Concerned about symptoms?
Have you noticed a symptom that is worrying you?
Symptoms can be funny things – they can appear suddenly or slowly and annoy us or make us worry. Sometimes we expect them to go away by themselves or we just don’t have time to investigate further. Sometimes we feel so scared about the symptom that we refuse to see a doctor about it.
If you have a worrying symptom, it is much better to get it checked out sooner than later. You might find out it’s nothing – or something very treatable. Or you might find out it is serious. Either way, your chances of successful treatment and recovery are better if you get it checked NOW.
It is important to note that some types of cancer do not present any symptoms until they are in advanced stages. That’s why living well, cancer screening and risk assessment are also important for cancer prevention and early detection.
Although each type of cancer has its own set of characteristics, there are some cancer symptoms that are common to various types of cancer.
Fatigue is one of the most common cancer symptoms. You might feel tired in the early stages or if you have advanced cancer; or even if your tumour is benign. The culprit is often anaemia (iron deficiency), a condition associated with many types of cancer, especially cancers affecting the bowel.
Unintentional Weight Loss
Losing weight without trying can be a red flag for many diseases, including diabetes, hyperthyroidism malnutrition, and yes, cancer. Unintentionally losing 4kg (10lb) or more definitely warrants a visit to the doctor. This type of weight loss can happen even if you don’t have any loss of appetite.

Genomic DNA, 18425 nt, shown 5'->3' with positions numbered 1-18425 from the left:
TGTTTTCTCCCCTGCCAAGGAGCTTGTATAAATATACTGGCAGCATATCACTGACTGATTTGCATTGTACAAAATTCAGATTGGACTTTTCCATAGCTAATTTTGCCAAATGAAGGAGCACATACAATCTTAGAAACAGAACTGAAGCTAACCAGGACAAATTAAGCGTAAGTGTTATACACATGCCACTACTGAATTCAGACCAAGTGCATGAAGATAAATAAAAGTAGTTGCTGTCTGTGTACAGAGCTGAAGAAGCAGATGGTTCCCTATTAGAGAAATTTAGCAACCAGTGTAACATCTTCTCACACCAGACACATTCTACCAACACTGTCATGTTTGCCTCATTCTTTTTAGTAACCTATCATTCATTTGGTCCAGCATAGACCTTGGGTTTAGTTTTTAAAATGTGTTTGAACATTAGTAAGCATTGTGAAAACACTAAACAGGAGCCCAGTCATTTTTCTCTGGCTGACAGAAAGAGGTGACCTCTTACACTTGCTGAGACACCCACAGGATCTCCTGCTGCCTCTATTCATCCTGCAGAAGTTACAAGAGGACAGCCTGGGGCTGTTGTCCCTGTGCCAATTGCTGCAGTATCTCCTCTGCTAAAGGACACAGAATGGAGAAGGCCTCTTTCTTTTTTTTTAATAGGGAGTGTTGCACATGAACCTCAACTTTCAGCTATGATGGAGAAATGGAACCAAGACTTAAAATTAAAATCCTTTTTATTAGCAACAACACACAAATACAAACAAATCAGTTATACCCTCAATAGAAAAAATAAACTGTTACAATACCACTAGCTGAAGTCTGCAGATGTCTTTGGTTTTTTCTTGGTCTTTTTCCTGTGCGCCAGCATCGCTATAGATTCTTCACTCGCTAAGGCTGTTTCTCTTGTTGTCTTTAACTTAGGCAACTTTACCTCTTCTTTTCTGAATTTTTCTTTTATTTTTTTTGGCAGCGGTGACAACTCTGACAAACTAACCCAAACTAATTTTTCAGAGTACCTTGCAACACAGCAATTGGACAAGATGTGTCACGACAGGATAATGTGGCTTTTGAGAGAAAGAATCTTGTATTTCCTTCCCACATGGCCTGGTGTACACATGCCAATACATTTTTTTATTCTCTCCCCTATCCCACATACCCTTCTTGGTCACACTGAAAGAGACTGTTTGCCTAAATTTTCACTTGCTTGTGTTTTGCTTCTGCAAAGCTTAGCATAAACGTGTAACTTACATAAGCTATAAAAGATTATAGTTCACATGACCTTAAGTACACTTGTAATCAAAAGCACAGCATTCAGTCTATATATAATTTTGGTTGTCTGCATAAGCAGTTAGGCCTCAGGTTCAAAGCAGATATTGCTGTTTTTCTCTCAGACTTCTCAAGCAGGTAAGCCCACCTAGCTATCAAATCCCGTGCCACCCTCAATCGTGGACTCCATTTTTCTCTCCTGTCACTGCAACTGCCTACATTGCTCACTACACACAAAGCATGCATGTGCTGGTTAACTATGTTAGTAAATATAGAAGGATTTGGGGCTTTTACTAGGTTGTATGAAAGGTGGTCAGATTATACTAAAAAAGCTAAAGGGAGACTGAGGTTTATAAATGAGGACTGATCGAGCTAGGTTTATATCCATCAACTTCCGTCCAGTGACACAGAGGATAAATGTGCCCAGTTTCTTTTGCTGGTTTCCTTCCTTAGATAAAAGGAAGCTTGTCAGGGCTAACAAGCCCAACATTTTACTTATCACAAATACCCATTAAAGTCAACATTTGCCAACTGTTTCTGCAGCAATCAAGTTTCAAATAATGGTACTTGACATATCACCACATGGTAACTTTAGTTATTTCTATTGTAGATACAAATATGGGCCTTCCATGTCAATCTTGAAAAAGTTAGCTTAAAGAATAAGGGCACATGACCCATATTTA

Pain isn’t usually an early symptom of cancer, except in some cancer types like those that spread to the bone. Pain generally starts when cancer spreads and begins to affect other organs and nerves. Lower back pain can be associated with ovarian cancer and colon cancer. Shoulder pain can be a symptom of lung cancer. Headaches can be associated with brain tumours, malignant or benign. Stomach pain can be related to stomach, pancreatic or other types of cancer (although many illnesses can cause stomach pain).
A fever is a common symptom of many mild to severe conditions, including cancer. In relation to cancer, a fever that is persistent or one that comes and goes frequently can signal stress on the immune system. Fevers are more commonly associated with cancers that affect the blood, like leukemia and lymphoma, or if the cancer has metastasized (spread to other parts of the body).
If you experience constipation, diarrhea, blood in the stools, gas, thinner stools, or just a general overall change in bowel habits, see your doctor. These symptoms are most commonly associated with colon cancer, but are also related to other cancer types.
A cough that won’t go away or becomes worse needs to be checked out by a doctor. Blood and/or mucus may accompany the cough and can be caused by many conditions, including cancer.
Keep in mind that these are very general symptoms of cancer and many other types of illness. The symptoms listed above are experienced by many people with cancer at various stages of the disease, but are also linked to many other non-cancerous conditions. If you have a couple of these symptoms, it’s not necessarily cancer; it’s a message that you should see your doctor to run some tests.